3 Rules for a Windfall

So you just won the lottery. According to the Texas Lottery, the Lotto Texas® jackpot for Saturday, May 9th is $5,500,000. Imagine what you could do with over $5 million!

A new house? How about a new sports car? A boat? (We discussed that last week!) You’re rich, right? Maybe.

First you better read the fine print. The $5,500,000 is the “Annuitized Jackpot”, or the sum total of payments over 30 years if you elect the payout in the form of an annuity. The lump sum is ONLY $3,820,000.

Misleading as the marketing may be, that’s no paltry sum. It also provides insight into my first rule of managing a windfall.

Rule # 1 – Count it. It may sound simple, but before you start spending a windfall you need to know how much you have. In the lottery example, $5.5 million actually is $3.8 million BEFORE taxes. Assuming you live in Texas and don’t pay state income tax, you would then give up to 39.6% or so to Uncle Sam, so you’d be left with around $2,307,280. That’s still better than chopped liver, but the $400,000 that a new Lamborghini Aventador cost would take a pretty big bite out of the remainder.

Legal settlements can have similar shrinkage once you factor in 30-40% going to attorneys, possible loans and finance charges, and taxes if any of the damages are punitive or for other non-injury cases.

Even inheritances can be subject to up to 40% Federal Estate Tax or US Income Tax in some circumstances.

Once you know how much you have to work with, you can move on to the next rule.

Rule # 2 – Payoff “The Man”. You’ll probably have no shortage of folks approaching you with “opportunities” to invest or spend your newfound wealth. It’s fine to listen, but the only truly guaranteed returns that are absolutely risk free and tax free are to pay off your debts. Let’s say you have a $250,000 mortgage with 20 years left at 4%. Paying that off today would save you $113,588 in interest over the life of the loan.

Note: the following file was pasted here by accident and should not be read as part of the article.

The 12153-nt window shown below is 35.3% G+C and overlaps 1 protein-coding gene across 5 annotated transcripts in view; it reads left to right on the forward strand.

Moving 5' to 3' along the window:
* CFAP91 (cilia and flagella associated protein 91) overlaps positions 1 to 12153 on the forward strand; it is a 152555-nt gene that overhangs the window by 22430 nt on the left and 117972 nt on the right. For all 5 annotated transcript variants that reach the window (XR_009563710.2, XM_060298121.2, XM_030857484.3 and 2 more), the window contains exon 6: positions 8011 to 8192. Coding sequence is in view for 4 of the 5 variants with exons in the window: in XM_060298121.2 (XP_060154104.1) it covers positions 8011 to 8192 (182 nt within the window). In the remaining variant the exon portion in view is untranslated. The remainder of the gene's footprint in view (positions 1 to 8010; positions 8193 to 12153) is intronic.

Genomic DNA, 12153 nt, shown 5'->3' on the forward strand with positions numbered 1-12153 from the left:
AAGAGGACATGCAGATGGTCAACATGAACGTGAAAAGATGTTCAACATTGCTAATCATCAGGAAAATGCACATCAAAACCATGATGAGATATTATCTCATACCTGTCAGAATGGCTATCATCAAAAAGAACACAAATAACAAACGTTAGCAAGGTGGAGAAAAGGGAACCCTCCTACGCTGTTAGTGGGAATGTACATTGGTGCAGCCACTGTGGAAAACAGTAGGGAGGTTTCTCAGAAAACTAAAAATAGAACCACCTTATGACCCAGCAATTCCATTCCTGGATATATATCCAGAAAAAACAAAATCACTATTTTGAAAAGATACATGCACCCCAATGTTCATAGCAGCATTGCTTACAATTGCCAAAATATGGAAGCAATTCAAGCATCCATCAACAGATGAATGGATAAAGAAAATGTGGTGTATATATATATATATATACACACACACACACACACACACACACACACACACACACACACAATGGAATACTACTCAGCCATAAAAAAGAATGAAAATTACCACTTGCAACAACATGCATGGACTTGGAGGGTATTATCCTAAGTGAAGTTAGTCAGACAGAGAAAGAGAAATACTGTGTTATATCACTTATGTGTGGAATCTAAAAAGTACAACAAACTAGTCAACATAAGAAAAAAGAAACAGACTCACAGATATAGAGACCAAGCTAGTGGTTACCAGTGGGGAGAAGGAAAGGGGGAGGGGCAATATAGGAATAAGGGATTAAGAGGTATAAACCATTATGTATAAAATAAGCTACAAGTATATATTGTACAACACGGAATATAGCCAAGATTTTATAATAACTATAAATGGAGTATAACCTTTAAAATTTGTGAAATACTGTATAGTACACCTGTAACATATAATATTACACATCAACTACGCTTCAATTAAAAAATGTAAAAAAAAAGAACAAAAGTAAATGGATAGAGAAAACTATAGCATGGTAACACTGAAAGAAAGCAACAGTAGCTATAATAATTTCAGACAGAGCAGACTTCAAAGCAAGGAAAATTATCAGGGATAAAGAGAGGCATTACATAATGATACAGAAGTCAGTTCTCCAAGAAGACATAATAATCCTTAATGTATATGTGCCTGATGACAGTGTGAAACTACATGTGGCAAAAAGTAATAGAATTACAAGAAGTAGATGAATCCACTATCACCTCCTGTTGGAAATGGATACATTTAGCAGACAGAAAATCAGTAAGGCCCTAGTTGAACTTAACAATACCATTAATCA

What you were paying each month can then be thought of as extra income that can be applied to other saving or spending goals. In the above example, that would be somewhere around $18,000 a year in payments you no longer would be making.

In addition, paying off debt should lead to less stress and other psychological benefits, such as not feeling like an indentured servant of the bank or other lender.

Rule # 3 – Endow yourself. When you hear about a school or hospital receiving a huge gift, typically the money is invested in an endowment to produce income that the entity then uses for their needs. This can also prove an effective strategy for an individual if they treat their windfall as an endowment and only use the earnings to supplement their lifestyle.

The National Endowment for Financial Education cites research estimating that 70% of people who suddenly receive a large sum of money will exhaust it within a few years. Lack of financial experience and discipline can likely be attributed in many of these failures.

Let’s look at this Saturday’s lottery as an example of how your “endowment” may work. If you play your lucky numbers and all six are selected (a 1 out of 25,827,165 chance), you would have about $2,307,280 after taxes to work with if you elect the lump sum. I modeled a 60% stock and 40% bond portfolio (fairly typical for an endowment asset allocation) in my financial planning software MoneyGuidePro®.

Withdrawing 4% a year ($92,291) adjusted annually for 2.5% inflation projects a successful outcome in 73% of the simulations over 30 year periods. In addition to the income, the best case scenario showed $13,630,703 left in your account at the end of 30 years, worst case is $0 in 18 years.  

A 73% chance of success may not be a slam dunk but versus a 70% chance of failure, it doesn’t sound so bad. Good luck in this week’s Lotto!